Is anyone concerned about what changes Obama has in store for us? So far, I have heard higher taxes and socialized medicine, which can mean it would take people up to a year to have surgery. As far as the war, it will probably be the same, as we cannot pull out of Iraq and leave those people sitting ducks for Iran. Remember Nancy Pelosi and "Scary Harry" Reid's diatribe on how they were going to stop the war? There were a bunch of nuts who fell for that.
Then we have Michelle Obama. The woman has a chip on her shoulder. I find her extremely arrogant and racist and someone I would not care to have in the White House.
At least Sen. John McCain can be objective to all races. And his wife's contributions have been nothing but positive and generous.
The American people need to stop listening to movie stars and political ads with agendas of their own and start researching what actually is going on and what is good for America. If they don't, they might just one of these days wake up and find themselves dressed in a burqua.
-- Judith Patton, Moorpark
Re: Diana Thorn's May 8 letter, "Who is Barack Obama?":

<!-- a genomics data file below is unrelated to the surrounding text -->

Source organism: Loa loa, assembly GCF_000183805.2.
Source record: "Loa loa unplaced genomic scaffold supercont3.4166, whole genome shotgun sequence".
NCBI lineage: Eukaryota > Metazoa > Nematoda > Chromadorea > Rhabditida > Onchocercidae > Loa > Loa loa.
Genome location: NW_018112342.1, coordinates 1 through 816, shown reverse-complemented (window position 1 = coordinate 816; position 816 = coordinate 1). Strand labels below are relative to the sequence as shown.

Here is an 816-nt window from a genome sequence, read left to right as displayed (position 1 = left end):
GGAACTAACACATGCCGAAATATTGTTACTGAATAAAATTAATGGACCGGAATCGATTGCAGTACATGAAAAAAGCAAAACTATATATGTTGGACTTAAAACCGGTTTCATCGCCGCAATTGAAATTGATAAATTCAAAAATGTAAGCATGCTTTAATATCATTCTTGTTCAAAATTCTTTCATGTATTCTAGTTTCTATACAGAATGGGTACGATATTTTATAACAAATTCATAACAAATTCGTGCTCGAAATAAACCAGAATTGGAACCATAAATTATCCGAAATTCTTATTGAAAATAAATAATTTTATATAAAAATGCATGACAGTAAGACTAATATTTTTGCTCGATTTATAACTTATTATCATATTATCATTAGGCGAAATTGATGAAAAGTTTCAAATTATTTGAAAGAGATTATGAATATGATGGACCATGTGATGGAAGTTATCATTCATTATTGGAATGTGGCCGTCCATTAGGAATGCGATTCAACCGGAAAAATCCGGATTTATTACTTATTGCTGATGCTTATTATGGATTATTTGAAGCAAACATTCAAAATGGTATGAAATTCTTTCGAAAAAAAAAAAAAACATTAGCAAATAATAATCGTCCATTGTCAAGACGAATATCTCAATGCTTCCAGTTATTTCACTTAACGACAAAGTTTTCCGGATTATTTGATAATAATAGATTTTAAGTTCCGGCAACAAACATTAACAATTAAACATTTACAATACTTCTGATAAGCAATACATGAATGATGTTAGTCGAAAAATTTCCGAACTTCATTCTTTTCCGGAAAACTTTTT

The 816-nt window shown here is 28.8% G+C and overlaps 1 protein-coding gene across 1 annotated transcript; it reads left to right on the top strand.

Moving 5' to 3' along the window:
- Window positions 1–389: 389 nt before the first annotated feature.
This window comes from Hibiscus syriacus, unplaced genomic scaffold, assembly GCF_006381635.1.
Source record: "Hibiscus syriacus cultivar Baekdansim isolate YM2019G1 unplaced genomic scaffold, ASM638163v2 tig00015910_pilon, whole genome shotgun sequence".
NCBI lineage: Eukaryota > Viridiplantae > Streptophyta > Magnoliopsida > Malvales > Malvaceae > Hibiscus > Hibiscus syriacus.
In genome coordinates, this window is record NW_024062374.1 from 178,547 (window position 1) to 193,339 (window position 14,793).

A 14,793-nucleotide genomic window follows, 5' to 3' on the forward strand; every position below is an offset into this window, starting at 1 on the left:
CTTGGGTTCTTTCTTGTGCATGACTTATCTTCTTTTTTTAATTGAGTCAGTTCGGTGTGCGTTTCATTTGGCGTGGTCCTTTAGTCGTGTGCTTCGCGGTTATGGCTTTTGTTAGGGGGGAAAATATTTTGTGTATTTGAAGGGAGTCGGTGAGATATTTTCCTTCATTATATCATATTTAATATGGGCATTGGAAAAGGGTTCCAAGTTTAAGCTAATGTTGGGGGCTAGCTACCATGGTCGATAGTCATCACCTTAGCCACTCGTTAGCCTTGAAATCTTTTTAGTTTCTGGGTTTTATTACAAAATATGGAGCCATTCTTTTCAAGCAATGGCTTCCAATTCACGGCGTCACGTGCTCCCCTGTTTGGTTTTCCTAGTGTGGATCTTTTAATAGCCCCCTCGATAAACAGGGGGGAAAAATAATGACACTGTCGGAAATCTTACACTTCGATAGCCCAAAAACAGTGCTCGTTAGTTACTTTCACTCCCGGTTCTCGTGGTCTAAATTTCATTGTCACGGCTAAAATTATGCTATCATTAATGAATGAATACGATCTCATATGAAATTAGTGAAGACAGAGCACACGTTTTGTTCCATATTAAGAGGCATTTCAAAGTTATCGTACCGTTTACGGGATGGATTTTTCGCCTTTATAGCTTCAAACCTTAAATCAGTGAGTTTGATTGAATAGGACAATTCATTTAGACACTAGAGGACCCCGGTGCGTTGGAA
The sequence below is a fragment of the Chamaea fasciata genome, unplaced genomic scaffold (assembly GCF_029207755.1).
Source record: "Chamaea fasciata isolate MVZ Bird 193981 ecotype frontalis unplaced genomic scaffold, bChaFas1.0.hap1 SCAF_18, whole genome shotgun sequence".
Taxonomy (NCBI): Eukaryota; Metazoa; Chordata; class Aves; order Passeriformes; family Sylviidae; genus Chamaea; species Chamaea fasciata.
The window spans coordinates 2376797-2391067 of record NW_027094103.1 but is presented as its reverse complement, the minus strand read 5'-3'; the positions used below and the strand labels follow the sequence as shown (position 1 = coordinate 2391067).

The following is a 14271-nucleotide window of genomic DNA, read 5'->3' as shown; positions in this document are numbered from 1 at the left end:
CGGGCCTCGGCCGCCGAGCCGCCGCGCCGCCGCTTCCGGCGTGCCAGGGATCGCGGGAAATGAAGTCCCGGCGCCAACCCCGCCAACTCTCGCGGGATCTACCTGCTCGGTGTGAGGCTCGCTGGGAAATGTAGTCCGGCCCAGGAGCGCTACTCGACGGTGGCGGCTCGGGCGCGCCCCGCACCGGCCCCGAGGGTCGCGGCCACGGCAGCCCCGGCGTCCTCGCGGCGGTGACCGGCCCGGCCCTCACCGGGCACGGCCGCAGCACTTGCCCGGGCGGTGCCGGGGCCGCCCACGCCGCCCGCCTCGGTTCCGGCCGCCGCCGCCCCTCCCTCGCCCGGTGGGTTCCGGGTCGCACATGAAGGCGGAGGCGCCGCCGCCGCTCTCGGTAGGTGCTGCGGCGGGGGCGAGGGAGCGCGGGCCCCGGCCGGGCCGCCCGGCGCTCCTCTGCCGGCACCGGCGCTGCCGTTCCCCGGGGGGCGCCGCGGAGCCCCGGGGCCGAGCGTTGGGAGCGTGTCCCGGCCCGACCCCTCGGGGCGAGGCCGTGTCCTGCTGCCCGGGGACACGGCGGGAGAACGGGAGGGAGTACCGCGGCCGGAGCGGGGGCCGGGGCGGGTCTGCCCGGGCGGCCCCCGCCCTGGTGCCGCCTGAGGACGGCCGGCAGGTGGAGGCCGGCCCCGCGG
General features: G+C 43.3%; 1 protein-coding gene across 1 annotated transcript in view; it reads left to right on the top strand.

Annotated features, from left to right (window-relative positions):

Sen. Barack Obama addressed the issue of his relationship with his former minister, the Rev. Jeremiah Wright, in his March 18 Philadelphia speech and again with finality April 29.
Sen. John McCain continues to get a "pass" in the mainstream media about his spiritual advisers and religious supporters. McCain solicited and proudly accepted endorsements from several extremely controversial religious leaders. Video clips of their statements are available on YouTube. These include the Rev. John Hagee's statement, "New Orleans deserved Katrina because they were going to have a gay pride parade." Hagee has made defamatory statements about Islam, called the Catholic Church "the great whore" and denigrated women.